Who made biggest improvement, and drop, in strokes gained approach the green in 2019?

PONTE VEDRA BEACH, FL - MAY 11: Henrik Stenson of Sweden plays his second shot on the par 4, 10th hole during the second round of the THE PLAYERS Championship on the Stadium Course at TPC Sawgrass on May 11, 2018 in Ponte Vedra Beach, Florida. (Photo by David Cannon/Getty Images) David Cannon/Getty Images

Who made biggest improvement, and drop, in strokes gained approach the green in 2019?

By The Numbers

Who made biggest improvement, and drop, in strokes gained approach the green in 2019?

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Last week, Golfweek revealed the players on the PGA Tour who made the biggest leaps in strokes gained off the tee and noted that while Cameron Tringale made the biggest year-over-year improvement, Rory McIlroy went from being an elite driver to the best on planet Earth.

This week, in the second of our four-part series, we focus on which players made the biggest strides (and the largest drops) in strokes gained approach the green. This stat measures how a player compares to other golfers on shots hit off the tee on par 3s, as well as non-tee shots hit beyond 30 yards of the green. In other words, it gauges the quality of a player’s fairway wood and iron game.

For decades, many golfers felt that to be successful in golf a player needed to be an outstanding putter, but more and more pros have come to understand that ballstriking is the real key. No one would argue that putting is meaningless, but consider this: The average Official World Golf Ranking of the golfers who finished in the top 10 in strokes gained putting last season was 151 and they averaged $1,239,126 in PGA Tour earnings. The average world ranking of players who finished in the top 10 in strokes gained approach the green was 34 and they earned an average of $3,338,488 in PGA Tour prize money.

By the way, Brooks Koepka and McIlroy finished 11th and 12th last season in strokes gained approach the green, respectively, and they are Nos. 1 and 2 in the world. Combining their prize money and FedEx Cup winnings, they won about $35 million in prize money.

Based on that, improving in strokes gained approach the green would benefit any player. The chart below shows all the players who had official PGA Tour stats at the end of the 2017-18 and 2018-19 seasons, along with how they either improved or worsened in strokes gained approach the green. Hover your mouse over a dot or touch it to see each player.


The dot on the far right of the graph is Henrik Stenson, who finished No. 1 in strokes gained approach the green. As you can see, the Swede was a solid iron player two seasons ago and improved from the fairway last season by nearly 0.2 shots per 18 holes. His 1.149 average means that over the course of a 72-hole event, he typically gets an edge of about 4.6 shots over the average player based on the quality of his approach shots.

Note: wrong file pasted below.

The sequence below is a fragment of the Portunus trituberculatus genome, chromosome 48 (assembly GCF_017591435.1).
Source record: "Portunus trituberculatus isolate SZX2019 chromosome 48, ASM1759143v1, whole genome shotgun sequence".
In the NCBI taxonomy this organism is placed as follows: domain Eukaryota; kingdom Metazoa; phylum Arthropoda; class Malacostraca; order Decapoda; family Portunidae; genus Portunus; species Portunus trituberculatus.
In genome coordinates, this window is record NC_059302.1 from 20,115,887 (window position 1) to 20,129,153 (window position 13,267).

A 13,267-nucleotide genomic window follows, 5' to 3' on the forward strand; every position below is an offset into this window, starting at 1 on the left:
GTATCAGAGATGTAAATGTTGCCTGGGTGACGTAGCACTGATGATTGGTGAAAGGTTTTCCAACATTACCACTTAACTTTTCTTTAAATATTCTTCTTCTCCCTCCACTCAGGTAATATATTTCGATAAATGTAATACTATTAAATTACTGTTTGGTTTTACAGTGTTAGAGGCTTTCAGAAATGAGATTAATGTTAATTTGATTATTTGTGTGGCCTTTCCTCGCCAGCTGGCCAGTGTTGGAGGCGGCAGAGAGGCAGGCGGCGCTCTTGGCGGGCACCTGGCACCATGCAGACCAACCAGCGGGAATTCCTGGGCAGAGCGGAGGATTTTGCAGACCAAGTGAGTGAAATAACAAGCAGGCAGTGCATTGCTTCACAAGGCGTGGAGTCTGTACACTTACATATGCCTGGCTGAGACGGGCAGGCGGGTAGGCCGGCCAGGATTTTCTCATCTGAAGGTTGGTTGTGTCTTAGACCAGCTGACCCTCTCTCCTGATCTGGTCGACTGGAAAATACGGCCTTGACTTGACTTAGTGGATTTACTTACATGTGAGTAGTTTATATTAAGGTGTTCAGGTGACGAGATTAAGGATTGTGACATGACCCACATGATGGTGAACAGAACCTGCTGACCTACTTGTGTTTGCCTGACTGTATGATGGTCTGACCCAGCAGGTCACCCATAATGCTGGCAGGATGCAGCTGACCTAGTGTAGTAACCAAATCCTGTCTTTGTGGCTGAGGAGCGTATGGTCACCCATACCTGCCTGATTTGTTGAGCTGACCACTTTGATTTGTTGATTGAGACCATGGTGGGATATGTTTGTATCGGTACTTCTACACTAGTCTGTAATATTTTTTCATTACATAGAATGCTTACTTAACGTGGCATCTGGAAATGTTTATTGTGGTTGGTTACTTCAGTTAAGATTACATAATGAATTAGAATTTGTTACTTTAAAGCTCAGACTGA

The most-improved player was J.T. Poston, who went up by 0.596 to an average of 0.223 last year. After giving away shots from the fairway two seasons ago, he’s now gaining shots. It’s no coincidence that Poston’s world ranking has also improved since the start of the year, rising from No. 347 to No. 72 in 2019, and he won the Wyndham Championship in August.

Other strong improvements were made by Emiliano Grillo (0.581), Trey Mullinax (0.576), Kevin Kisner (0.573) and 49-year-old Jim Furyk (0.562). Koepka went up 0.404, McIlroy improved by 0.364 and Jon Rahm’s strokes gained approach the green average went up 0.358 last season.

Phil Micklelson

Phil Mickelson reacts after playing his second shot on the 18th hole during the final round of the 2019 Desert Classic. (Orlando Ramirez-USA TODAY Sports)

On the other side of the ledger, the players on the bottom of the chart saw their performance from the fairway drop. Among them is Phil Mickelson, who went from being a strong iron player with an average of 0.555 to a player who gave away shots and averaged -0.065. Lefty made the second-largest drop in strokes gained approach the green last season (-0.62). Only Tyler Duncan’s drop of -0.628 was worse.

Jordan Spieth struggled nearly as much as Mickelson, finishing the year down -0.607. He ended the year ranked 145th in strokes gained approach the green and for the first time since he has played enough to have official year-end stats, Spieth finished with a negative average.

Other well-known players who experienced drops in strokes gained approach the green last season were Brendan Steele (-0.559), Dustin Johnson (-0.541), Patton Kizzire (-0.513) and Rickie Fowler (-0.336).

Next week: The biggest movers in strokes gained around the green.

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